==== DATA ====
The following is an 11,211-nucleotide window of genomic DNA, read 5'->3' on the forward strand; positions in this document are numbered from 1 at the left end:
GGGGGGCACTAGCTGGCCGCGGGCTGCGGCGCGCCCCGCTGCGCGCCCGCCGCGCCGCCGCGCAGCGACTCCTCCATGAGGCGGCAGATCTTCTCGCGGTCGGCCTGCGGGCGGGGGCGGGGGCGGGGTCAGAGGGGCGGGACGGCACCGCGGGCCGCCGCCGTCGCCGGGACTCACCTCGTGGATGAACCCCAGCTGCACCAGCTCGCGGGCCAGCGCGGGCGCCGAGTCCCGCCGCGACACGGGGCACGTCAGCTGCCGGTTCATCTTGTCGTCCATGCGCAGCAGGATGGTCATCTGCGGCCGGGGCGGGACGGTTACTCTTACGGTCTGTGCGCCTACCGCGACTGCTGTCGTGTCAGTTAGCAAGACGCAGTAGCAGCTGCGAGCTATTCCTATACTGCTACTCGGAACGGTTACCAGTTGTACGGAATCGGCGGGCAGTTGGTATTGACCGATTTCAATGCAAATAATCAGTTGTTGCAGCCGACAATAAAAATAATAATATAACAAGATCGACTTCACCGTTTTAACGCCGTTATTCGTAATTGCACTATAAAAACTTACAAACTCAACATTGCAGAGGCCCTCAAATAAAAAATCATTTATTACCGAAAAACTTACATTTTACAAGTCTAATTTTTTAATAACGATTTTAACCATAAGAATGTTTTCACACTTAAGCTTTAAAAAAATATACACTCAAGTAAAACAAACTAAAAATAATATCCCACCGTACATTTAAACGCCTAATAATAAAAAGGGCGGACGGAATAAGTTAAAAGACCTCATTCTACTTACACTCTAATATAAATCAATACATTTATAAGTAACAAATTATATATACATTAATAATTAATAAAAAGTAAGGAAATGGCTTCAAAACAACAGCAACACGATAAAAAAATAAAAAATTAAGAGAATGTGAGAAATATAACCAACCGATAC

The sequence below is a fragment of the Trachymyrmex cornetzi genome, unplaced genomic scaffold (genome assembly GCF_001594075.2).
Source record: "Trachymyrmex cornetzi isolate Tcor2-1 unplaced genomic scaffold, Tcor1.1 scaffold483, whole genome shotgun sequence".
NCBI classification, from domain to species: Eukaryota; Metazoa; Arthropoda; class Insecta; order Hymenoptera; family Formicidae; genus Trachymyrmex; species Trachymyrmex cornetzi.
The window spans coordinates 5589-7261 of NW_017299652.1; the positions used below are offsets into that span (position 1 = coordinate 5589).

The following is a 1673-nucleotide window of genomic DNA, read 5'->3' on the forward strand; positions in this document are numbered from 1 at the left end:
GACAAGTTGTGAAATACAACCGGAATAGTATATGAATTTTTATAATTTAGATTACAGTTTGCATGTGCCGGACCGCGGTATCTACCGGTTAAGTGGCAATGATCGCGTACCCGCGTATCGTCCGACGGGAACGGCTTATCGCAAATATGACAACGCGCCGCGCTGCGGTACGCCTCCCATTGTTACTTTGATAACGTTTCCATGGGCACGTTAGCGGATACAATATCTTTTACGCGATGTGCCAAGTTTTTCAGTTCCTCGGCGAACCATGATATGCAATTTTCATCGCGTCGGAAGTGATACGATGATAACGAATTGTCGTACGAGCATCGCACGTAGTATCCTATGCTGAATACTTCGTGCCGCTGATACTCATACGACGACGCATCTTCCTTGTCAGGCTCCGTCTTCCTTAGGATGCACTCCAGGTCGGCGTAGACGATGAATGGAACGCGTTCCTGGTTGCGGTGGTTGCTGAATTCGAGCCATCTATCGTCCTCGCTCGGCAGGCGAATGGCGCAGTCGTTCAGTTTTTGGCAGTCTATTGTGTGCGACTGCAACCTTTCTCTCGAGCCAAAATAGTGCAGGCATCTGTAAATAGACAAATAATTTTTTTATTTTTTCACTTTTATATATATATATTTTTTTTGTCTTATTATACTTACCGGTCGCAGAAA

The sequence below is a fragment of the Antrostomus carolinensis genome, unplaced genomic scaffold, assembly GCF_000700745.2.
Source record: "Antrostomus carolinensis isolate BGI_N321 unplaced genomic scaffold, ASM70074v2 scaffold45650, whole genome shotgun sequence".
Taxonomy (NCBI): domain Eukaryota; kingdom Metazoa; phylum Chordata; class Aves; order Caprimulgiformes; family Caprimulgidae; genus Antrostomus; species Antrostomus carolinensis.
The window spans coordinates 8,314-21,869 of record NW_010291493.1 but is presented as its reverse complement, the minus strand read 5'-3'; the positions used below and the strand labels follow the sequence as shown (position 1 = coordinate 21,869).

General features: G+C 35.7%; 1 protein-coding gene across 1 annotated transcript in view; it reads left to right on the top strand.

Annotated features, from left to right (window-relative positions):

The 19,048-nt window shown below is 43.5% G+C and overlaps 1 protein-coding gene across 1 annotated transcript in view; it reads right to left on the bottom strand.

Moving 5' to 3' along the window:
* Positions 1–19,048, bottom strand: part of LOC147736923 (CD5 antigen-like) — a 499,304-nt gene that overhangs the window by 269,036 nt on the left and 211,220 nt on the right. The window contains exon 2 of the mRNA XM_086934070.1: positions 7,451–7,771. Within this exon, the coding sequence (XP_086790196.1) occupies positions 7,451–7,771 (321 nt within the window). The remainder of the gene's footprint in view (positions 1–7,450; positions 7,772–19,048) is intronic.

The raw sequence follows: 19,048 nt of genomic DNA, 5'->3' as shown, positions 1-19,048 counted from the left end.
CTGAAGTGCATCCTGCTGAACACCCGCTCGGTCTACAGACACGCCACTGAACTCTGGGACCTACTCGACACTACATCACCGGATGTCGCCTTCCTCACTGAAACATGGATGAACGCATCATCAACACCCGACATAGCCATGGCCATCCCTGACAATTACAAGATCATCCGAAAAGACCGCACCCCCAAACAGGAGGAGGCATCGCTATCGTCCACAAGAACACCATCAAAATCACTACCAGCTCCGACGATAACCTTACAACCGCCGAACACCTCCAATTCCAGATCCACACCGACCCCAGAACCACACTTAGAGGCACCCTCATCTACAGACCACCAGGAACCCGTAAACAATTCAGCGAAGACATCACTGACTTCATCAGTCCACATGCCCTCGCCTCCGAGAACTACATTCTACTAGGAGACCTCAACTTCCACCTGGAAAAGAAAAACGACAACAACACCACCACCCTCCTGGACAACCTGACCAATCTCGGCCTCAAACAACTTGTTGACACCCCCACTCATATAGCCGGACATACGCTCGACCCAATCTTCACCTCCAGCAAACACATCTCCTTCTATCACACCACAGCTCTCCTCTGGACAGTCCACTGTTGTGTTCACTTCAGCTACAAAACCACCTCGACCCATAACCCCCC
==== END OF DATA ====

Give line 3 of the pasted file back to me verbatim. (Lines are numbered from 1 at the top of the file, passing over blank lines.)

The sequence below is a fragment of the Trachymyrmex cornetzi genome, unplaced genomic scaffold (genome assembly GCF_001594075.2).